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Two Deaths and a Birth

Reminiscing and rehashing principles in biomedical ethics

By Michael A. Ashby and Leigh E. Rich

Two anniversaries and one notable death have been observed in the last two months of 2013: the 50th anniversary of the assassination of U.S. President John F. Kennedy, the centenary of the birth of French Algerian Nobel Prize-winning author and philosopher Albert Camus, and the passing from this world of South African social activist and President Nelson Mandela. These three lives have left indelible marks on the human experience in myriad ways, but each, as a defining characteristic, placed an emphasis on the necessity of individual moral responsibility.

In his June 1963 commencement address to the graduates of American University in Washington, D.C., just five months before he died, JFK emphasized the importance of the individual ethical responsibility to work for peace. “[E]very graduate of this school, every thoughtful citizen who despairs of war and wishes to bring peace,” he intoned, “should begin by looking inward—by examining his own attitude toward the possibilities of peace, toward the Soviet Union, toward the course of the cold war and toward freedom and peace here at home” (Kennedy 1963, ¶10). This speech is argued to have been one of the most important made by a president in the 20th century (see Clarke 2013 and Sachs 2013), as it gave the signal to Soviet leader Nikita Khrushchev for a common disarmament goal and opened the door for the United States, the Soviet Union, and the United Kingdom to initiate the nuclear test ban treaty (United Nations Office for Disarmament Affairs 1963; Etzioni 1967).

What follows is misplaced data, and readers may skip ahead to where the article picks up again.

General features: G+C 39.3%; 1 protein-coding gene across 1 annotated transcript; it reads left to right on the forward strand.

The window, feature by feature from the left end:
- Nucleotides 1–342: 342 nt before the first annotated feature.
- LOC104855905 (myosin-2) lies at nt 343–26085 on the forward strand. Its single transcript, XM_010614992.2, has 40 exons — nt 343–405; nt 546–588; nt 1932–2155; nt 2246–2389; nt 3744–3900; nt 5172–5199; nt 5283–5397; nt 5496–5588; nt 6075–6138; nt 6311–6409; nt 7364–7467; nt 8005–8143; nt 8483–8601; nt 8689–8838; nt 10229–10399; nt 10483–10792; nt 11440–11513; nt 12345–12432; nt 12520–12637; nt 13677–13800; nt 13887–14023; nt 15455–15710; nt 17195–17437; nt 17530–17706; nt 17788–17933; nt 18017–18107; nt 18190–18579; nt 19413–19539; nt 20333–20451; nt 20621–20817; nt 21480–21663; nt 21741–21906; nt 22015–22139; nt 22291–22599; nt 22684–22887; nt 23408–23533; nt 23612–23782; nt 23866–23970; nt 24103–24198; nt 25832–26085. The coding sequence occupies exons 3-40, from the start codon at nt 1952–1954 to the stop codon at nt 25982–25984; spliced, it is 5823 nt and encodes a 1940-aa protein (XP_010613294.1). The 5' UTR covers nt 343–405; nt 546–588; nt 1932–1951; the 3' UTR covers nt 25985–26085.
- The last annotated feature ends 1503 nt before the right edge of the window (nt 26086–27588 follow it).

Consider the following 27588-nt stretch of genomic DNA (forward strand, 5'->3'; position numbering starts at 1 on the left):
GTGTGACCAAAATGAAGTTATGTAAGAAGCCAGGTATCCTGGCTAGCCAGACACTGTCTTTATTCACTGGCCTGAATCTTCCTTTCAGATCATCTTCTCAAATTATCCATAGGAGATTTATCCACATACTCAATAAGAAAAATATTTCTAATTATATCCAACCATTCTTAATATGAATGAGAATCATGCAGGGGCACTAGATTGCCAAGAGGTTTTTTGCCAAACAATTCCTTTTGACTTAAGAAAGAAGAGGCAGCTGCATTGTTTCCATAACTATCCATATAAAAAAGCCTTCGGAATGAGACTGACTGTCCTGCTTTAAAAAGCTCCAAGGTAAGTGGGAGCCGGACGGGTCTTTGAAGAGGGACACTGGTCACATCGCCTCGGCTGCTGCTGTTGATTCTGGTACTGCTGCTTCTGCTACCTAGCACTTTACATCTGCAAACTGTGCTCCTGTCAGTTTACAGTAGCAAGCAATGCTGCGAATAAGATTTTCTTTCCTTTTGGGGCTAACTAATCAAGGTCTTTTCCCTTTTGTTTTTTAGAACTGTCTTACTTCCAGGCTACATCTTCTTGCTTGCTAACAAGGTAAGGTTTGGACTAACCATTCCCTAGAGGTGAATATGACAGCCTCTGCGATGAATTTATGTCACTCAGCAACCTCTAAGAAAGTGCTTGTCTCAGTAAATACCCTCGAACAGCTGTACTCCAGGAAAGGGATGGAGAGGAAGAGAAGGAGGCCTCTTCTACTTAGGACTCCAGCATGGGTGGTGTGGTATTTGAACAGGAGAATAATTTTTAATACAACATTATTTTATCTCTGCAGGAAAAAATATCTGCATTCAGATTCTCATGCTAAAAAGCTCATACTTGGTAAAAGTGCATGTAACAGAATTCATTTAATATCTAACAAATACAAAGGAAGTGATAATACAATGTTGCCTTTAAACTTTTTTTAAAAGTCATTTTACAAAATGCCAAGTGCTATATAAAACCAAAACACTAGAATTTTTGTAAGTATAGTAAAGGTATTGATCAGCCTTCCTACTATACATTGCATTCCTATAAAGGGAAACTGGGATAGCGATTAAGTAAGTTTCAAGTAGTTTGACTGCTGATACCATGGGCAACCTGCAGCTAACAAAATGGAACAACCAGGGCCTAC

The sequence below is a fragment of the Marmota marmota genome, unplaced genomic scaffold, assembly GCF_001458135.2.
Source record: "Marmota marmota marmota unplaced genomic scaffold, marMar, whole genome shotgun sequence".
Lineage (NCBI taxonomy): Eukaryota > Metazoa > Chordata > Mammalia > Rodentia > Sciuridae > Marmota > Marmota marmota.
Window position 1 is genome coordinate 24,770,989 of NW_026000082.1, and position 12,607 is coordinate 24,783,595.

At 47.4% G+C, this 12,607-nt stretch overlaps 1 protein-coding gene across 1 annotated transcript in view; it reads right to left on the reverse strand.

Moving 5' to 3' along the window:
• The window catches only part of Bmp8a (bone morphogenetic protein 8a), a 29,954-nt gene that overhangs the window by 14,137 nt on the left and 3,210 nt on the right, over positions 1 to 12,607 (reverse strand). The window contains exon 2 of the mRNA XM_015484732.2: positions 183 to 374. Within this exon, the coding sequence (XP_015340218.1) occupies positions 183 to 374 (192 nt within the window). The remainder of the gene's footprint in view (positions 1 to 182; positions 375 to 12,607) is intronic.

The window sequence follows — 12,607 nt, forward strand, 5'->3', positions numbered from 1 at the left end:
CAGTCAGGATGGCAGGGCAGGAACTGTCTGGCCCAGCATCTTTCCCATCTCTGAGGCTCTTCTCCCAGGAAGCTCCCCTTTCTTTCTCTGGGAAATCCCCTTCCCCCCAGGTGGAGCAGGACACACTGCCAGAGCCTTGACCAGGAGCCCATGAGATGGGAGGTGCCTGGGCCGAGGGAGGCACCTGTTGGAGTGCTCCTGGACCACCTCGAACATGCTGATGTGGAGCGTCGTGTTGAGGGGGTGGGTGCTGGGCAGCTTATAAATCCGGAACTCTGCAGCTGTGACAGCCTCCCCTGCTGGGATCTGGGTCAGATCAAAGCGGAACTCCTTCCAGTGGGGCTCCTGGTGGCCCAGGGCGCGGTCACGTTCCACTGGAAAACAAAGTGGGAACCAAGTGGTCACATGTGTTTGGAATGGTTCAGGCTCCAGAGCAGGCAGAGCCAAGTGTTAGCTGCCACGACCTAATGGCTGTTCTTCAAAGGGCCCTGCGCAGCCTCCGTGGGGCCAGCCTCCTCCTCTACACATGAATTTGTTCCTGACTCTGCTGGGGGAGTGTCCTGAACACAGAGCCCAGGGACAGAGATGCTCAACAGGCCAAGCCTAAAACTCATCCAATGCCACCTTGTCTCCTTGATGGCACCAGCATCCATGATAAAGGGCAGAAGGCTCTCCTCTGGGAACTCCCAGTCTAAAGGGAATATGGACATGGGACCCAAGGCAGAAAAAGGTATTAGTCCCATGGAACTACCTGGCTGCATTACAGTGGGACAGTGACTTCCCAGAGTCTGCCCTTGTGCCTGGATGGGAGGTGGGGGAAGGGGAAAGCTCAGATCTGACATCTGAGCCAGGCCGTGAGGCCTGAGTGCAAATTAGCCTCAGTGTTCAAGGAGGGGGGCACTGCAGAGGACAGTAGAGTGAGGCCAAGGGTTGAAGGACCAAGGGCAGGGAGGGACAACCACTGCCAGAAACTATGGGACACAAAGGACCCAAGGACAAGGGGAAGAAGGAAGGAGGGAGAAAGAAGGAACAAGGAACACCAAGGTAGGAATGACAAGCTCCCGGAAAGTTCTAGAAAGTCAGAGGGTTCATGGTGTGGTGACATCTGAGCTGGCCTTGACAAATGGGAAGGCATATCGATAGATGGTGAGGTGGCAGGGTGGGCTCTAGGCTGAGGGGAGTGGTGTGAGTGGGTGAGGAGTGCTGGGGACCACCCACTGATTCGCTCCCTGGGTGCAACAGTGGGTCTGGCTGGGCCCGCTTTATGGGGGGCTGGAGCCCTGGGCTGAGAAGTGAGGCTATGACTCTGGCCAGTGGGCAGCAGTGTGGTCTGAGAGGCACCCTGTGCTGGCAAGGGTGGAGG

The American University address built on a liberal construct that was immortalized in JFK’s 1961 inaugural address: “ask not what your country can do for you—ask what you can do for your country” (Kennedy 1961, ¶26). This was liberal, of course, in a British and not an American sense, in its purer political science meaning of supremacy of the individual over the collective or crowd, in the Mill tradition rather than Marx! So for Kennedy (and his speechwriter Ted Sorensen), the appeal in the oft-quoted speech is to the individual citizen (of the United States and the world) as a moral agent. Philosophically, this important exhortation should come as no surprise to anyone, then or now. There is no doubt, though, that most people feel powerless in “big picture” global political matters, so it may in fact come as “news” to most of us that we can change anything, no matter what we may first think or believe.

As anthropologist Margaret Mead once quipped, “[n]ever doubt that a small group of thoughtful committed individuals can change the world” (cited in Bowman-Kruhm 2003, 141). [continued …]

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Ashby, Michael A., and Leigh E. Rich. 2014. Two Deaths and a Birth: Reminiscing and rehashing principles in biomedical ethics. Journal of Bioethical Inquiry 11(1): 1–4.

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